(Physics) Roller Coaster Safety Design

Sweet! You've landed a job as a roller coaster engineer! One day, you and your co-worker come up with a nifty novel roller coaster design that utilizes small rocket boosters on the cart.

Human safety is a pretty important factor in roller coaster designing though so you need to make sure it's within healthy G-forces. The allowable G-forces can vary from region to region. The max acceleration this project permits is 5G. 

You run the design through a simulation program, and have narrowed down that the most extreme acceleration occurs in the region from x = 0 m to x = 1.15 m. The function below describes the position of the roller coast on the track during time t:

According to your calculations, will the maximum acceleration here meet the project specifications, or do you guys need to make some design modifications?

  • Yup, we're good...now to convince everybody else.
  • Nope, back to the drawing board!
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(Mechanics) Calculate Moment of Inertia

Qotd 5.png

Find the area (i.e. 2nd) moment of inertia of the triangle with respect to its base (i.e. the axis of rotation is the x-axis, which runs along the base of the triangle).

(Math) Second Degree Polynomials

Quadratic polynomials show up in history as far back as Babylonians taxing farmlands. Today they are used in any problem concerning parabolic trajectories from projectile motion to planetary orbits. As a simple tribute to the utility of second degree polynomials, try your hand at the problem below.

Find x in the following equation:

Try showing your work using latex equations.

(Fluid Mechanics) Superheroes Need Mach Numbers

A Quick Primer

Mach number...great for marketing, but is that all?

What does the number mean?

Why it's used? Perhaps to avoid potential shockwaves!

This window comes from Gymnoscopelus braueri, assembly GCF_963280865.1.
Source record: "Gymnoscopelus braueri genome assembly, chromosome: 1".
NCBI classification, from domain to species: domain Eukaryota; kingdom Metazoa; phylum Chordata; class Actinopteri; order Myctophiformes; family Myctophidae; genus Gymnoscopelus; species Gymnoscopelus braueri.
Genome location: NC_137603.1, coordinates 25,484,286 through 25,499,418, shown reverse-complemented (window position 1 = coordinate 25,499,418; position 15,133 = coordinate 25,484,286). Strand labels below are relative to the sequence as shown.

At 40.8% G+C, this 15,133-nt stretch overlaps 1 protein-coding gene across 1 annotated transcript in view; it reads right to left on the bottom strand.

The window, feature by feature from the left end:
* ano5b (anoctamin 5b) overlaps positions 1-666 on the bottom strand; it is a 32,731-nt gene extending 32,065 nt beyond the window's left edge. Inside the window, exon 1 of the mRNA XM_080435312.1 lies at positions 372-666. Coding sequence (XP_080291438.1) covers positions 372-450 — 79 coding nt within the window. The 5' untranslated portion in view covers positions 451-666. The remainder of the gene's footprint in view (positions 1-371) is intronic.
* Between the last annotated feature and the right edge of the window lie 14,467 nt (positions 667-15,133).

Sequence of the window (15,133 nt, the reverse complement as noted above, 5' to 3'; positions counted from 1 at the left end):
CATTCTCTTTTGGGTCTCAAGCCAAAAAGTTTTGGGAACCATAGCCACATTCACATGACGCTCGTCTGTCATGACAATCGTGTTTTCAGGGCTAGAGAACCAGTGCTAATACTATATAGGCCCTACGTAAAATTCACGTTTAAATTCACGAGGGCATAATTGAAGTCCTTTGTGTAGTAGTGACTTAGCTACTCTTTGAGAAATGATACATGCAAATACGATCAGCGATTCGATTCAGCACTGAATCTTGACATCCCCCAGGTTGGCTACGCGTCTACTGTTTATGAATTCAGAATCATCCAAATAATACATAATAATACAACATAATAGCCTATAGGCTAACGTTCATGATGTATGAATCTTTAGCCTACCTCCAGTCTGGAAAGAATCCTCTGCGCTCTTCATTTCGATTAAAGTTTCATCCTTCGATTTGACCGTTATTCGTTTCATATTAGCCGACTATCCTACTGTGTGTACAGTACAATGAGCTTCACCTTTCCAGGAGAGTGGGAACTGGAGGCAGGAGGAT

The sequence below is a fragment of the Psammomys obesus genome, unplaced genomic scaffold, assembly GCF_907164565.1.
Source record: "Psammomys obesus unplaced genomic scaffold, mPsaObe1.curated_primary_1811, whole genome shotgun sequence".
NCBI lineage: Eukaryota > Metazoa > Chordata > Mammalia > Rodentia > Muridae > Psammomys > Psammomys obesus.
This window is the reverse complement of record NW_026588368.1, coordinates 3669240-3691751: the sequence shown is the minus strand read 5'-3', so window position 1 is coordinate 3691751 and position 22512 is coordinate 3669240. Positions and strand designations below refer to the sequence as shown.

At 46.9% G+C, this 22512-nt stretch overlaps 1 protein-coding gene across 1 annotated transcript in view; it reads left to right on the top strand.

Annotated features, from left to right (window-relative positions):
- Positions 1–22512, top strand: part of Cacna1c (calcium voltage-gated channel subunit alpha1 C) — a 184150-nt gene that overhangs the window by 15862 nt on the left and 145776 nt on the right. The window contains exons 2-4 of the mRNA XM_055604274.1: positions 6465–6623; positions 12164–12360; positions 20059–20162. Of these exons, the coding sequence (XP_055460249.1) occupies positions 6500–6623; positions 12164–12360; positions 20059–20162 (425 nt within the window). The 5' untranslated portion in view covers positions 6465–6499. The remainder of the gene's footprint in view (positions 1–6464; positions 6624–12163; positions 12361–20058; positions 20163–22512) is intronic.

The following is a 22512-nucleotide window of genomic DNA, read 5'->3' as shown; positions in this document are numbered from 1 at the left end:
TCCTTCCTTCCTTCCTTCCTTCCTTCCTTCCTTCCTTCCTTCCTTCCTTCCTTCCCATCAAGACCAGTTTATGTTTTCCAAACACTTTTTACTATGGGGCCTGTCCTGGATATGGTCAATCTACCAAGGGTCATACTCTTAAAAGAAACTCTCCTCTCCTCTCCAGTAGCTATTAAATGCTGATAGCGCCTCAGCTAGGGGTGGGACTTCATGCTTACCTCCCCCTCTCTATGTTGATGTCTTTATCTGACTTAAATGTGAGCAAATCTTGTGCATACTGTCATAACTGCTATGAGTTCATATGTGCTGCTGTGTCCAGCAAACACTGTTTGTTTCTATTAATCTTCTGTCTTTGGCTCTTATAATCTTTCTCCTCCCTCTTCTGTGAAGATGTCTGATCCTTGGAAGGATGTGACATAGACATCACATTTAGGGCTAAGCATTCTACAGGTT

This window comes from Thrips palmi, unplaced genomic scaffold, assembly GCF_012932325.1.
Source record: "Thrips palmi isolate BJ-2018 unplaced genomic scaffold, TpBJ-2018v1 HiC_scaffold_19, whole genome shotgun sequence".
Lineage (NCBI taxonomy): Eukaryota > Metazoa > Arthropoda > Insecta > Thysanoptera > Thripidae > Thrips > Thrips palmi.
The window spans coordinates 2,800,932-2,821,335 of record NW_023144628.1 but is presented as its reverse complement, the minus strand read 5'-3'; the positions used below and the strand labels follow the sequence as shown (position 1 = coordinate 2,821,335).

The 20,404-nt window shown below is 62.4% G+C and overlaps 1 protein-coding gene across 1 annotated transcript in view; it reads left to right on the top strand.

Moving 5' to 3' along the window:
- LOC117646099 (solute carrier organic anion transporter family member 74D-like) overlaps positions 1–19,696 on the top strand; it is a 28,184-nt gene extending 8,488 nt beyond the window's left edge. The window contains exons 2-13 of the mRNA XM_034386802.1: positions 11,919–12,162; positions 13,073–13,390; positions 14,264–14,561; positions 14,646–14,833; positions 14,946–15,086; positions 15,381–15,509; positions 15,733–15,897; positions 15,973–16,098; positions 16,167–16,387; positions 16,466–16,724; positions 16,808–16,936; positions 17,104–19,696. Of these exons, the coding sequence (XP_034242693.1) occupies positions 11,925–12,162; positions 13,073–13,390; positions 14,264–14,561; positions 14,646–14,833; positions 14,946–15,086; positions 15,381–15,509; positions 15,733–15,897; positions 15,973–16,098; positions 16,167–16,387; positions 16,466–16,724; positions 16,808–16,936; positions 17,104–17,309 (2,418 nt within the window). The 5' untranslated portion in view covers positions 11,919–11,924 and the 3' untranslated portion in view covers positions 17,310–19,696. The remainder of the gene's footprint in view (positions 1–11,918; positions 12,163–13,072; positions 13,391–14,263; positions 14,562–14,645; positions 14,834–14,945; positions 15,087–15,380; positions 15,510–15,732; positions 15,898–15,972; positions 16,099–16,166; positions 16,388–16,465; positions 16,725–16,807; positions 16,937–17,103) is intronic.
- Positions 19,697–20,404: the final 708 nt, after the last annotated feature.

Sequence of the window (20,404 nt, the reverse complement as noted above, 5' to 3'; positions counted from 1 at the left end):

It turns out that when a really fast object like Superman, an aircraft, submarine, or vehicle travels through a fluid (like liquid or air), we need to be aware of whether its speed is near or over Mach 1 (the speed of sound through the fluid medium) to see if we have to deal with any additional loading conditions put on by the (faster-than-sound) travel speed. As a pilot, this helps ensure you're not putting the aircraft into dangerous speeds. As an engineer, this helps you determine the worst-case conditions you might have to design for.

where (for today's problem):

γ = specific heat ratio = 1.4
R = specific gas constant = 1716 ft*lb/(°R*slug) OR 287 J/(K*kg) 
T = temperature = [degrees Rankine °R ] OR [Kelvin K]

(The speed of sound is derived here.)

Read more:

A little more on shock waves (work-in-progress but great explanation)

Mach Angle

Taking a lead from your idol, you've become THE costume designer for superheroes.

You really have to ensure these outfits are rugged (and doesn't burn and leave your superhero flying stark-bare...after all, that's bad for business).

If your superhero client can fly at 2400 km/hr at an altitude of 1100 meters, and the surrounding temperature is -50°C, what kind of Mach condition do you need to ensure the suit is designed for?

  • Subsonic (lower than Mach 1)
  • Transonic (at or near Mach 1)
  • Supersonic (greater than Mach 1)
  • Hypersonic (greater than Mach 5)
  • Psh, flying's easy.

Use latex to write equations.

(Electrical) Mesh Current Analysis

We looked at how to analyze circuits using node voltage analysis. Now let's explore how to do the same using mesh current analysis.


In a circuit, a mesh is a closed loop, such as $i_1$ and $i_2$ in the following figure. 

The first step of mesh analysis is to identify all the meshes and assign a clockwise current in each mesh where there is no current source. If there is a current source, then the mesh current should be in direction of the current source.

Kirchoff's Voltage Law (KVL) says that the sum of all the voltages across every element in a mesh is 0. For example, looking at the following circuit we can write KVL equations:
$v_s-v_1-v_2=0$, and

The voltage across an element shared by two meshes is expressed in terms of both mesh currents. For example, $R_2$ is $v_2=(i_1-i_2)R_2$.

KVL for mesh 1 is: $v_s-i_1R_1-(i_1-i_2)R_2=0$
... and for mesh 2 is: $(i_2-i_1)R_2+i_2R_3+i_2R_4=0$

Notice that the polarity of the voltage across $R_2$ for mesh 2 is now flipped. This is to keep consistent with the direction of $i_2$. The voltage across can be written $R_2$ $v_2=(i_2-i_1)R_2$.

Using KVL, we emerge with the following system of equations:


Given DC voltage sources of $V_1=10V$,  $V_2=9V$, and $V_3=1V$ and resistors with resistances of $R_{1}=5\Omega$, $R_2=10\Omega$, $R_3=5\Omega$, and $R_4=5\Omega$, you connect them into the following circuit:


Find mesh currents $i_1$ and $i_2$
Bonus: Write your KVL equations


Use latex to write equations.

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